Winter in a classroom can feel long and tedious, so it is vital to look after the health of your students while keeping learning fun. There are many ways to achieve this without turning the class environment into a clinical one, especially as keeping healthy involves focusing on more than just physical health and mental health. Incorporating a few simple tips for keeping a healthy and fun classroom routine will set you and your students up for an enjoyable winter season with as few disruptions to learning as possible.
Where possible, taking children outside to learn is a brilliant way of giving children space while also allowing them to make lessons practical and fun. Taking children outside opens up exciting new opportunities for learning in a natural setting, allowing for time in the fresh open air and promoting good physical and mental health. What a fantastic opportunity to discuss how and why the leaves change color and then fall off as autumn turns into winter or the different states of water as puddles freeze and snow begins to fall. A hands-on approach like this reinforces the learning that happens inside the classroom while capturing children’s attention in a whole new way.
Keep it clean.
Obviously, the bulk of your classes day will still take place inside your classrooms. While measures such as keeping windows open for ventilation will significantly reduce the spread of airborne disease, other measures will help the safety and sanitation of the classroom and those within it. Even before Covid-19 complicated our lives so much, the thought of a norovirus outbreak was every parent and teacher’s nightmare, and these diseases have not left us. So taking extra care with cleanliness within the classroom setting is still important to stop the spread of many nasty pathogens that can close a class down for several days. The good news is a classroom can be a clean place without being soulless and sterile with the considerate placement of cleaning supplies such as well sign-posted hand washing facilities and easy access to hand sanitizer on doors.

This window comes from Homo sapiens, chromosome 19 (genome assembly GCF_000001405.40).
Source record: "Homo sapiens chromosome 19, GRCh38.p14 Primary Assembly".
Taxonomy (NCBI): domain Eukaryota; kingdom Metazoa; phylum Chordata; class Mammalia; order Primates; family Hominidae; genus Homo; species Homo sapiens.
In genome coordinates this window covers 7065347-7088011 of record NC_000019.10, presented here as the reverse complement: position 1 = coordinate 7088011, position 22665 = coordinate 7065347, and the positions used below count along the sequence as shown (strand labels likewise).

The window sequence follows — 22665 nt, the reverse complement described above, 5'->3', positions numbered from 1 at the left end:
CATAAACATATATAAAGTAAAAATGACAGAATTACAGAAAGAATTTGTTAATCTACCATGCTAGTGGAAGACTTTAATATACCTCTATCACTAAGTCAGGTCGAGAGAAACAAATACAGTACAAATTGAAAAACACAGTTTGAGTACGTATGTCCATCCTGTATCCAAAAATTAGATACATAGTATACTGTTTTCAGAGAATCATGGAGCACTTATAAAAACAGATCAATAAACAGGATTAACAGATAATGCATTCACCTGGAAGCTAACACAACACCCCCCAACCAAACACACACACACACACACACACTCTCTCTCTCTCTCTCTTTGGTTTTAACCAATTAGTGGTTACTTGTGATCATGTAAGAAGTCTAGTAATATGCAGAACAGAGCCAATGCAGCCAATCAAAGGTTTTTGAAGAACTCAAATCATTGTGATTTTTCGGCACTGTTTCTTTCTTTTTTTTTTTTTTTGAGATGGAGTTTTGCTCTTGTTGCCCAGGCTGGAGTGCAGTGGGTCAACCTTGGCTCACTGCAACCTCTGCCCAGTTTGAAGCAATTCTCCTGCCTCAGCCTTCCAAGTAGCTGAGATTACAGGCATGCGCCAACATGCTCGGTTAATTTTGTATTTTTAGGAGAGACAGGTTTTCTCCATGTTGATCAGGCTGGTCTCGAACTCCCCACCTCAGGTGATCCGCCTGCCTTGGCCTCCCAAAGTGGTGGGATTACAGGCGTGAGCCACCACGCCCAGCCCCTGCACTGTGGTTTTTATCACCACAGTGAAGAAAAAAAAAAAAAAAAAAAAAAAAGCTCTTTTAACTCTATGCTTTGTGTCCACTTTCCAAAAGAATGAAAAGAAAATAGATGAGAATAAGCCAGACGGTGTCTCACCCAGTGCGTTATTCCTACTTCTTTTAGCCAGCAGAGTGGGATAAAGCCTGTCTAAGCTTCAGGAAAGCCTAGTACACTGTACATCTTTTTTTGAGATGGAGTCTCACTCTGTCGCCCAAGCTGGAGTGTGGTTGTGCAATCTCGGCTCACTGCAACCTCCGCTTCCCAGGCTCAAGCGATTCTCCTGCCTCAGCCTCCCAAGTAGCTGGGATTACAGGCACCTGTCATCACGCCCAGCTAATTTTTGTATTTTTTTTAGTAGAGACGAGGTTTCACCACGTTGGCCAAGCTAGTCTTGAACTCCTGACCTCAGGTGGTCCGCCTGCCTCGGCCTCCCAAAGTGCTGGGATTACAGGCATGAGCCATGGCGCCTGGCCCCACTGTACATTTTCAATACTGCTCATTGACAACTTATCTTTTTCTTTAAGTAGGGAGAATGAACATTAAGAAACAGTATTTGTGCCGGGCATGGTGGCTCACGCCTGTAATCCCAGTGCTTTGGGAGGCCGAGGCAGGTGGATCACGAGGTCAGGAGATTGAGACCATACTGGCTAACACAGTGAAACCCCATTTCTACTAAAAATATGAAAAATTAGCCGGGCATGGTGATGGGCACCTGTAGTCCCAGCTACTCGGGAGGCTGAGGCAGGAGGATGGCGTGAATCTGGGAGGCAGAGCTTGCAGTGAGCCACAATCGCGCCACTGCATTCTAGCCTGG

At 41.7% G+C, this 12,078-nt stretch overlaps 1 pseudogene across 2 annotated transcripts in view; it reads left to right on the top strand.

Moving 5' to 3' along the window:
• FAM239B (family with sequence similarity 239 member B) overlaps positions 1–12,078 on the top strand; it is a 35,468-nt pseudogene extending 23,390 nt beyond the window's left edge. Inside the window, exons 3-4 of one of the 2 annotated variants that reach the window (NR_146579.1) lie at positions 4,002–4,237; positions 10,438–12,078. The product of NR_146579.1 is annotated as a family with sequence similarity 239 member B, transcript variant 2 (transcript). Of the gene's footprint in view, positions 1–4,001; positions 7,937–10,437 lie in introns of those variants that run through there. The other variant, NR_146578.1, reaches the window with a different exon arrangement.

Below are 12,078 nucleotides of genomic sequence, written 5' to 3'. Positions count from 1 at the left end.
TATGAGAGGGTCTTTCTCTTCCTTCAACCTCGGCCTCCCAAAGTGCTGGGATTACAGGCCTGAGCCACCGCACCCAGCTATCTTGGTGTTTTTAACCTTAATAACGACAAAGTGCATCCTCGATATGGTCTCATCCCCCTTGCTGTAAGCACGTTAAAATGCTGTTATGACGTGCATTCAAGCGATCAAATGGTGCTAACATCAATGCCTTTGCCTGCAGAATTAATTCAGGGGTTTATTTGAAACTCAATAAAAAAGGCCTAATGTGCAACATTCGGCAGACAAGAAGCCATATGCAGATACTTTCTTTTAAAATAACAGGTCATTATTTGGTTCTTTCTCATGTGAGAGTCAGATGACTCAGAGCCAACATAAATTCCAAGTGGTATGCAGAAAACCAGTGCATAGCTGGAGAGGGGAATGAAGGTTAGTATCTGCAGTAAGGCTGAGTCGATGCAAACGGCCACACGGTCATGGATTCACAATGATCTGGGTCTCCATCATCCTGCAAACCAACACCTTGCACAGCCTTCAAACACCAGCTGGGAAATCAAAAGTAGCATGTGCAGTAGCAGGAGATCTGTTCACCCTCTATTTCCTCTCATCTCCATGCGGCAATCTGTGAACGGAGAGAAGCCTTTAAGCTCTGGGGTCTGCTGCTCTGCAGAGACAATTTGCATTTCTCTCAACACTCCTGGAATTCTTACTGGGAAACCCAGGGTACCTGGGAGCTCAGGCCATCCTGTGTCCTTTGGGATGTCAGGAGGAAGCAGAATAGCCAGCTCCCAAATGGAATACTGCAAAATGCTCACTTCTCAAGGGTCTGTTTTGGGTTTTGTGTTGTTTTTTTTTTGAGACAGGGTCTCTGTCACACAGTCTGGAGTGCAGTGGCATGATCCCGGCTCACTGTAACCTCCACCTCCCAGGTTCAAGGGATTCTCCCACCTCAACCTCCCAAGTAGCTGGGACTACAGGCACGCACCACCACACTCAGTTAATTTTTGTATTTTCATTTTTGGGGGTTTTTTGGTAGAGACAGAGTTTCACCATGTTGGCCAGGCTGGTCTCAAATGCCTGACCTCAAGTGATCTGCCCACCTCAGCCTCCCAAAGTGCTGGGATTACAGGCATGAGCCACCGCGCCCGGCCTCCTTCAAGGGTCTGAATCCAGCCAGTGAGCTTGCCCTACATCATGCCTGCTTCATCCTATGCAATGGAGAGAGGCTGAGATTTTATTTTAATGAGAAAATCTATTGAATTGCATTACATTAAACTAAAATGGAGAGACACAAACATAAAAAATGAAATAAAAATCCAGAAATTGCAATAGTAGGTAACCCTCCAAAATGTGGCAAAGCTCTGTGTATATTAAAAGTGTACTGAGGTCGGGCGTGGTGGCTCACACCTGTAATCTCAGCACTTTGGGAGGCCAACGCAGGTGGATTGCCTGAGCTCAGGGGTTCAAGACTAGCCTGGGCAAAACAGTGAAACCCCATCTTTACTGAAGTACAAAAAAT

Make a happy classroom.
Making the classroom and other learning environments welcoming and nurturing encourages children to feel welcome and comfortable and, therefore, is a good place for learning. Boosting mental health is equally important as physical health, as, without good mental health, a young person will not be able to settle down and learn much of anything effectively. In contrast, a young person whose mental well-being has been looked after will be better able to deal with small worries and have the required headspace to learn all sorts of new things. How a classroom is set out to achieve this will, of course in part, depend on the age of the children in your class, but some ideas can carry through at any age; for example, a quiet corner is as helpful to a tired five-year-old as it is to an overwhelmed ten-year-old.
A happy classroom is an inclusive classroom.
Aiming to make your classroom inclusive for all students will do wonders for the overall general mood and attainment of those within. As various learning difficulties are better recognized and more attention is paid to mitigating the effects of difficult home life for those unfortunate enough to be in that situation, educational settings have to change how these challenges are managed within the mainstream school setting. In the past, a disruptive child would have been labeled as challenging and often written off from a young age; disruption can be kept to a minimum by addressing the root cause of challenging behavior. That child’s confidence and feeling of self-worth will increase, allowing them to progress with their education and emotional growth. If you have a child with sensory processing issues in your class, for example, look at how the classroom is set up and make changes that can help them, such as a quiet space or not having garishly bright displays that can cause sensory overload.
Include the child or children in the planning process to give you a better understanding of their individual needs and boost their self-esteem.
So you can see that by taking simple steps with the physical environment in and around your classroom, it is possible to blend keeping your students physical and mental health in good shape. These tips For keeping a healthy and fun classroom, and an environment that is fun to learn in, keeps young minds engaged and excited to learn every day.
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